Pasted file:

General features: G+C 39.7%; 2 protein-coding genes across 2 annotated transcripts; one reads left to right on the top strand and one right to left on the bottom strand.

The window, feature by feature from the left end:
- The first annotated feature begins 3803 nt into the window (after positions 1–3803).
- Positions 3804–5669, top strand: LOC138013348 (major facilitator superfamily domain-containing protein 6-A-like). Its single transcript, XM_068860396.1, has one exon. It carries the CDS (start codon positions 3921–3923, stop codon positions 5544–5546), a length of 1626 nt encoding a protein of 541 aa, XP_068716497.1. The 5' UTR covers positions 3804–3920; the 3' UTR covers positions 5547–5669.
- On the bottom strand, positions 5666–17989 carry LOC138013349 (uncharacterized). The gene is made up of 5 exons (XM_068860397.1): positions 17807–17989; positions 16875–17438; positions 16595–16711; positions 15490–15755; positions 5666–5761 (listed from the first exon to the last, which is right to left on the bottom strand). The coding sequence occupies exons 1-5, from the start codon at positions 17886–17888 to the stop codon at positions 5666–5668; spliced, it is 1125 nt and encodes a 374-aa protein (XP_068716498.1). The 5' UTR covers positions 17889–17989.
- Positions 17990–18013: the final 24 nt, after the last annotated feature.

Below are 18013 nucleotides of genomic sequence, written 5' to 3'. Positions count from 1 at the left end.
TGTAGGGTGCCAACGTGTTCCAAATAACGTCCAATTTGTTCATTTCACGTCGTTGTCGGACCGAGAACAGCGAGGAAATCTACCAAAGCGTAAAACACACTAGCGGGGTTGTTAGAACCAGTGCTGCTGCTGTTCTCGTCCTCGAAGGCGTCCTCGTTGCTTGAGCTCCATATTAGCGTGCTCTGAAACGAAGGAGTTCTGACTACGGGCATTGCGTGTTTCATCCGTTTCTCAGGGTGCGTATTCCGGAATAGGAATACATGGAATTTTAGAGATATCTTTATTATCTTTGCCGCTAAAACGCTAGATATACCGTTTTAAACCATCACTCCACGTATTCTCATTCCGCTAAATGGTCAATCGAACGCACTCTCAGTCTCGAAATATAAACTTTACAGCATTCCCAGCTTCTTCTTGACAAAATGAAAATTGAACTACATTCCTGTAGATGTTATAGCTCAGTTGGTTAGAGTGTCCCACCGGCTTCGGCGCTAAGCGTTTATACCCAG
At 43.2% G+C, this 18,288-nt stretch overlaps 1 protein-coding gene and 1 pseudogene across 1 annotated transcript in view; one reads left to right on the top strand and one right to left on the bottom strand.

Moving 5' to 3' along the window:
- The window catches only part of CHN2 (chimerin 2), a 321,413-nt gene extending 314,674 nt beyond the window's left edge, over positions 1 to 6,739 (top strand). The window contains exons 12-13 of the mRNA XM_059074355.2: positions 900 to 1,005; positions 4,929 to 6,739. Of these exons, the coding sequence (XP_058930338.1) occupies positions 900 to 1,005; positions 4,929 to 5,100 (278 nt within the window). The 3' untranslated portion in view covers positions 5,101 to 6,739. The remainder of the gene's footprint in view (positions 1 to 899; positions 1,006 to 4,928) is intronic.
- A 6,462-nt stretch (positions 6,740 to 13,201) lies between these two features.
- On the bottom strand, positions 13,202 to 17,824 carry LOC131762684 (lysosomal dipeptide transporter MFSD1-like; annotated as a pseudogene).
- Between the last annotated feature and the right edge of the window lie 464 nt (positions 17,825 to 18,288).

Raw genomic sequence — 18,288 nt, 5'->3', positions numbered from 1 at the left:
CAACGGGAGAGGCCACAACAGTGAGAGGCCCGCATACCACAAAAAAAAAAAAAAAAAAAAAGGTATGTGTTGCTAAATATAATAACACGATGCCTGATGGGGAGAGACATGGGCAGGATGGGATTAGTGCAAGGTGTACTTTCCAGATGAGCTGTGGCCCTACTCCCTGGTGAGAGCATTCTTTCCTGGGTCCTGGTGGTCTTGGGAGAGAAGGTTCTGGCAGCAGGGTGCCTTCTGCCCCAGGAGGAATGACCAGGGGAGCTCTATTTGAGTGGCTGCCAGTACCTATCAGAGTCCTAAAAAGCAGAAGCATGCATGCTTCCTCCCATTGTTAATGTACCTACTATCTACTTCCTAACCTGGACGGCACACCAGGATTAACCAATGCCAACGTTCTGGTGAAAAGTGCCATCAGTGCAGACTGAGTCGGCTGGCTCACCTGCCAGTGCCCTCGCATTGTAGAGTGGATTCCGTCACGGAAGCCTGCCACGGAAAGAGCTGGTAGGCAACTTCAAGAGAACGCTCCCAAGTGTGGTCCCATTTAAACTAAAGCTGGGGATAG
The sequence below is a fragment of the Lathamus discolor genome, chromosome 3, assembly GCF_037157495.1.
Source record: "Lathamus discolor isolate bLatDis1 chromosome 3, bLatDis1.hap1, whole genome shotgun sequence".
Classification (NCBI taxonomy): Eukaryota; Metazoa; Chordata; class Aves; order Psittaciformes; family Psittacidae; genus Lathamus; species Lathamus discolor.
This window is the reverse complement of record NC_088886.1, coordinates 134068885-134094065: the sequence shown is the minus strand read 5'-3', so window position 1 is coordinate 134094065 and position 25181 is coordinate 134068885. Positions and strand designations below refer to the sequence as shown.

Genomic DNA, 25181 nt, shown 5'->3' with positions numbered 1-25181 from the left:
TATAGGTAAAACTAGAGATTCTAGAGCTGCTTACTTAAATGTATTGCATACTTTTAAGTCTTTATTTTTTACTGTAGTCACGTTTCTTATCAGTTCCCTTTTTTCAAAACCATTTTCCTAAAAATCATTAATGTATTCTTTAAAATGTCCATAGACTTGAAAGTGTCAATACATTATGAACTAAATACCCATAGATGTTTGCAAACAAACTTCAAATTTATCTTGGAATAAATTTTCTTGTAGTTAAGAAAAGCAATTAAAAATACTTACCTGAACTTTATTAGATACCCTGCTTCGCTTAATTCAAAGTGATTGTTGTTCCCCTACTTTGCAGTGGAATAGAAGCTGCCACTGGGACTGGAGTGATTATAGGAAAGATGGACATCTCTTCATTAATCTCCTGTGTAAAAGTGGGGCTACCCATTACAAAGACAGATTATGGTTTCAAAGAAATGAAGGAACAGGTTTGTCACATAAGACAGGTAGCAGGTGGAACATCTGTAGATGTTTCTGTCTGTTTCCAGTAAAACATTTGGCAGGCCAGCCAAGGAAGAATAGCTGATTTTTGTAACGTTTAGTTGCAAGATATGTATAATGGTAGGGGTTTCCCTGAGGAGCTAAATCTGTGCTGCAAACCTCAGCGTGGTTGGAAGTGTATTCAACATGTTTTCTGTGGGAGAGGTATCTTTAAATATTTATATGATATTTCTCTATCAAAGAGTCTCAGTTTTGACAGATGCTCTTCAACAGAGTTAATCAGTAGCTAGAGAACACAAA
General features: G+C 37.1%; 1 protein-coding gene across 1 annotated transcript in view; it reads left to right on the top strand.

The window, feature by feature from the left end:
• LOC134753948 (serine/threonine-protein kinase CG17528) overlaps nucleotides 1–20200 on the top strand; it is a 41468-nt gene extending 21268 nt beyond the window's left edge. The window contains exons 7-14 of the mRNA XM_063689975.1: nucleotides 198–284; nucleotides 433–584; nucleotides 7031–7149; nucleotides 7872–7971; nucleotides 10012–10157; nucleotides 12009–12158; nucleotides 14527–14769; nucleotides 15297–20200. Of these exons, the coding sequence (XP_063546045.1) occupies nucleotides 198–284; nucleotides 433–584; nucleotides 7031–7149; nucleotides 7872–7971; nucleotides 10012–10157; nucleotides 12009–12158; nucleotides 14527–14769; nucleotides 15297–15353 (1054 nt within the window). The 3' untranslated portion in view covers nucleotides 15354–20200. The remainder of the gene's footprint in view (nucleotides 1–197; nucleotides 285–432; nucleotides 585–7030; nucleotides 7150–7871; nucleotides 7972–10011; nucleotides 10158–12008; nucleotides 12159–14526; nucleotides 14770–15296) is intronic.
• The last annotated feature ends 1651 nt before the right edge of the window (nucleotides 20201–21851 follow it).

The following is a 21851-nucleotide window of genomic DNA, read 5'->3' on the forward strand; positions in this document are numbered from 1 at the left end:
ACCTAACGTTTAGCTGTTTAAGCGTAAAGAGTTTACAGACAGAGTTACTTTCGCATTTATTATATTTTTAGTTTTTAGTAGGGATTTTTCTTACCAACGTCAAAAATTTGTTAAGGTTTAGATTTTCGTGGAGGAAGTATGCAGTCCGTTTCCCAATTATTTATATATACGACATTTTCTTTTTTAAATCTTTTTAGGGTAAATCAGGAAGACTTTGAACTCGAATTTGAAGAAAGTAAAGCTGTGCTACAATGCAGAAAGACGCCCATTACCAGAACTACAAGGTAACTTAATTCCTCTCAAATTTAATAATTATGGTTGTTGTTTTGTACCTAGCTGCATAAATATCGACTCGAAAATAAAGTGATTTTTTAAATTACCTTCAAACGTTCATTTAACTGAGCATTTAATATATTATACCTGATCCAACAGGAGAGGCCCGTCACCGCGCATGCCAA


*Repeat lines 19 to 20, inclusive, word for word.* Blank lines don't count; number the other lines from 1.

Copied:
Classification (NCBI taxonomy): Eukaryota; Metazoa; Chordata; class Aves; order Psittaciformes; family Psittacidae; genus Lathamus; species Lathamus discolor.
This window is the reverse complement of record NC_088886.1, coordinates 134068885-134094065: the sequence shown is the minus strand read 5'-3', so window position 1 is coordinate 134094065 and position 25181 is coordinate 134068885. Positions and strand designations below refer to the sequence as shown.